Cellular defense mechanisms against ROS-induced oxidative stress involve enzymatic and/or non-enzymatic factors. Enzymatic defense encompasses enzymes such as superoxide dismutases, glutathione transferases, catalase and others involved in removal, repair or detoxification of damaged intracellular components (Scandalios, 2005). On the other hand, non-enzymatic antioxidants such as ascorbic acid (Vitamin C), a-tocopherol (Vitamin E), glutathione (GSH), carotenoids, flavonoids are mainly related to the process of ROS elimination and detoxification of pernicious components damaged by ROS (Scandalios, 2005; Valko et al., 2006).

In the last years, an increasing interest in producing or discovering new antioxidant molecules from "functional foods" is emerging. This term is used for foods that can provide not only basic nutritional or energetic requirements, but also additional components with physiological benefits, such as antioxidants which are involved in protection against ROS (Viuda-Martos et al., 2008). Aiming at reducing diseases and also the process of aging, food industries are developing antioxidant substances and/or enriched foods with antioxidants. In this field, compounds originated in the beehive, as honey, propolis and royal jelly have gained prominence (Gómez-Caravaca et al., 2006; Bouayed and Bohn, 2010; Sforcina and Bankovab, 2011).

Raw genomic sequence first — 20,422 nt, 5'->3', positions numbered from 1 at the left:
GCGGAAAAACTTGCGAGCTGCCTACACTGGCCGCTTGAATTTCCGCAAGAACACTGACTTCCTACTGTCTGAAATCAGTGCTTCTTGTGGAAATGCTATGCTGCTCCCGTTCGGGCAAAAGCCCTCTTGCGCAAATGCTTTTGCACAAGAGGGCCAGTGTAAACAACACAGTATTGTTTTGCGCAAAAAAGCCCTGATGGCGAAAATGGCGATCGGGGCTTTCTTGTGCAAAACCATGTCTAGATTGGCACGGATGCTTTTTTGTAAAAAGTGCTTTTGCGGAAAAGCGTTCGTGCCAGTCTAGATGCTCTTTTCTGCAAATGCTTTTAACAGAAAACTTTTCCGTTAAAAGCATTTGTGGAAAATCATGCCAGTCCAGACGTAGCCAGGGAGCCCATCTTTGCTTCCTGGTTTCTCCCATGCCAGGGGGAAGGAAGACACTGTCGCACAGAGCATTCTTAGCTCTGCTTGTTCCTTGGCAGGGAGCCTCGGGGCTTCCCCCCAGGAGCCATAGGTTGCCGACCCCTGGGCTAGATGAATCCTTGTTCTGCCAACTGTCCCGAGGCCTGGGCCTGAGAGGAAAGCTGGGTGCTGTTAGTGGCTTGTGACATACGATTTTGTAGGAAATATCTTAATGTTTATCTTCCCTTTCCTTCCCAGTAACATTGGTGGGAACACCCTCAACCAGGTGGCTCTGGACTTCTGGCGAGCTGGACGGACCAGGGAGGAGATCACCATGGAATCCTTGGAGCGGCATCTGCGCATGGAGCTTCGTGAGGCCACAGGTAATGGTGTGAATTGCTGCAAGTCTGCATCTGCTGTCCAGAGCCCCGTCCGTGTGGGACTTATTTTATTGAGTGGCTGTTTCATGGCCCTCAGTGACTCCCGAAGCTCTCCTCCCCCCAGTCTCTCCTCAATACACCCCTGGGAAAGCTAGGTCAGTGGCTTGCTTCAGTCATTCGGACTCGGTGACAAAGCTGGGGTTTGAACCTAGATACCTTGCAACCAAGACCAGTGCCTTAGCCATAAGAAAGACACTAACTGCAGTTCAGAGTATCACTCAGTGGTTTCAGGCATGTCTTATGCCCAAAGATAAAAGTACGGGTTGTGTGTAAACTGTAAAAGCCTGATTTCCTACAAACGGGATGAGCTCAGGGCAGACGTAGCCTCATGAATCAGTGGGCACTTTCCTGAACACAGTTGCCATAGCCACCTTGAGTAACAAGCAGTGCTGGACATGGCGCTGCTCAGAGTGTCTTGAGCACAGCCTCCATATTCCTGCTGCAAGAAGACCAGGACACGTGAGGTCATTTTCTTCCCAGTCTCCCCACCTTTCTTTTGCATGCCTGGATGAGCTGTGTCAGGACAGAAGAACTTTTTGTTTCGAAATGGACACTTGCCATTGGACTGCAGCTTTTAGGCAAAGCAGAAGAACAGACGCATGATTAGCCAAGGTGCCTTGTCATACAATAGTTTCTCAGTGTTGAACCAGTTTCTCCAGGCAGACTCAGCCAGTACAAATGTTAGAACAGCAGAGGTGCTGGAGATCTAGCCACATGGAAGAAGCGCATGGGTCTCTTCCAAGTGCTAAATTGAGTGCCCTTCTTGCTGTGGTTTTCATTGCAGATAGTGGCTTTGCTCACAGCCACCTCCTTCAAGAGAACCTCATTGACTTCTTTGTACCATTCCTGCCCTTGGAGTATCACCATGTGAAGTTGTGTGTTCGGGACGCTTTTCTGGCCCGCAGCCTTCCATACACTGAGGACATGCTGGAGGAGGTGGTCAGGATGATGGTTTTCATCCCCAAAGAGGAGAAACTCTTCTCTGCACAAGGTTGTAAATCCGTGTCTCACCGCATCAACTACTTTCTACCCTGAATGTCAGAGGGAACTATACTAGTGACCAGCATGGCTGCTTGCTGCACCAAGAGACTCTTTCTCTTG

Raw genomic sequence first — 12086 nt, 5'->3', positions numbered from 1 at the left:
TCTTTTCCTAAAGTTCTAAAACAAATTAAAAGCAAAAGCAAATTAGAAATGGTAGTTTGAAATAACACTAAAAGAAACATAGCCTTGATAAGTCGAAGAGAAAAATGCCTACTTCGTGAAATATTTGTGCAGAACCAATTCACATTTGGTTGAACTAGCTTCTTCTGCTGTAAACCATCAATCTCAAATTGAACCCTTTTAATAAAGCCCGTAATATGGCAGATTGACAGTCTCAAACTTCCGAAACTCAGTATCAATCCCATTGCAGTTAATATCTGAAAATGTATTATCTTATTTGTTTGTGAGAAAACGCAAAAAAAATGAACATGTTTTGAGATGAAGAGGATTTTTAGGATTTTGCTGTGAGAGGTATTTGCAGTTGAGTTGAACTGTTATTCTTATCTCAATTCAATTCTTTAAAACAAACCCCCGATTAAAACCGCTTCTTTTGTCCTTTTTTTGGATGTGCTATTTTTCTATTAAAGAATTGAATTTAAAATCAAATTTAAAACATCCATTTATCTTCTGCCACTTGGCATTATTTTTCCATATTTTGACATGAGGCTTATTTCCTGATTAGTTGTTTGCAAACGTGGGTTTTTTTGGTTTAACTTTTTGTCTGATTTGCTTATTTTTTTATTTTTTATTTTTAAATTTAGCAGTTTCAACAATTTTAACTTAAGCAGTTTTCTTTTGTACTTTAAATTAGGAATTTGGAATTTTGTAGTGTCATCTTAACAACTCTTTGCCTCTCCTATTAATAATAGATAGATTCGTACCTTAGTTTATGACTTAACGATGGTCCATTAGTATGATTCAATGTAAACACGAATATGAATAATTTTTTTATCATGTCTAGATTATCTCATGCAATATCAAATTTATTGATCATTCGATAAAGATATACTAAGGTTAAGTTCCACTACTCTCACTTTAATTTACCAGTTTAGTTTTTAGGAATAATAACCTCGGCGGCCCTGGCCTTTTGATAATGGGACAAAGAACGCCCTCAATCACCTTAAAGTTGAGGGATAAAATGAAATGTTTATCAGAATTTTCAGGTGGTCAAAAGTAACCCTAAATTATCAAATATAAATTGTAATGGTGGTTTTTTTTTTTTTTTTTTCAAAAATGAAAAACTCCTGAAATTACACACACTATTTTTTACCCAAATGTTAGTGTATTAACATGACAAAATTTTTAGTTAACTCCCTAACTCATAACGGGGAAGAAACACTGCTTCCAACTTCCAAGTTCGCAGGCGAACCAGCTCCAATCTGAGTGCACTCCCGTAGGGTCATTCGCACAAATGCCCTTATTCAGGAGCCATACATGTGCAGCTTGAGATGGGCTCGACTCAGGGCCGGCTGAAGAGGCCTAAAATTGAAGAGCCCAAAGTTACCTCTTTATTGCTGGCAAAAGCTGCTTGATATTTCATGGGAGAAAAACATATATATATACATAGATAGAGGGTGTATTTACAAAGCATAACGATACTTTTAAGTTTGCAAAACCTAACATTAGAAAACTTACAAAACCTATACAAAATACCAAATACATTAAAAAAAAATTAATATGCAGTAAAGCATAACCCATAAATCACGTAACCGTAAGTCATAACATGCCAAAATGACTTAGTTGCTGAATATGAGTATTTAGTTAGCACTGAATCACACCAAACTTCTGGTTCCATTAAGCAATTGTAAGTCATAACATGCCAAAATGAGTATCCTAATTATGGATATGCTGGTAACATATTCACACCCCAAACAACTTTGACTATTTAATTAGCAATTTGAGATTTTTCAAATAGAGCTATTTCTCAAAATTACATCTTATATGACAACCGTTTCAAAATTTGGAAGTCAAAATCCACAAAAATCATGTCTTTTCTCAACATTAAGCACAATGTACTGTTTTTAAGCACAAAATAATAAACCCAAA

Propolis is a natural and non-toxic resin produced by honey bees (Apis mellifera). It is extensively used in folk medicine presenting several biological applications such as immunomodulatory, antitumor, antiinflammatory, antioxidant, antibacterial, antifungal, antiviral and antiparasite activities (Dobrowolski et al., 1991; Marcucci et al., 2001; Gómez-Caravaca et al., 2006; Souza et al., 2007; Bouayed and Bohn, 2010; Sforcina and Bankovab, 2011). Currently, this product has also been used by food, pharmaceutical and cosmetic industries (Viuda-Martos et al., 2008). The complexity of its chemical composition is mainly due to the site where it is produced by bees. In fact, natural factors such as type of vegetation, zone of temperature and seasonality determine its composition (Gómez-Caravaca et al., 2006; Viuda-Martos et al., 2008; Sforcina and Bankovab, 2011). Although it is possible to find differences in propolis composition, most of the samples share common characteristics in their overall chemistry (Marcucci et al., 2001; Gómez-Caravaca et al., 2006; Sforcina and Bankovab, 2011). Propolis chemistry describes the existence of at least 300 different compounds; it contains 50% resin which is composed mainly by polyphenols (flavonoids, phenolic acids and their esters); 30% wax, 10% essential oils, 5% pollen and 5% other organic compounds (Marcucci et al., 2001). Due to its composition, propolis could act as a promissory antioxidant substance reacting and scavenging ROS, however, the exact protective mechanism displayed by propolis is unknown.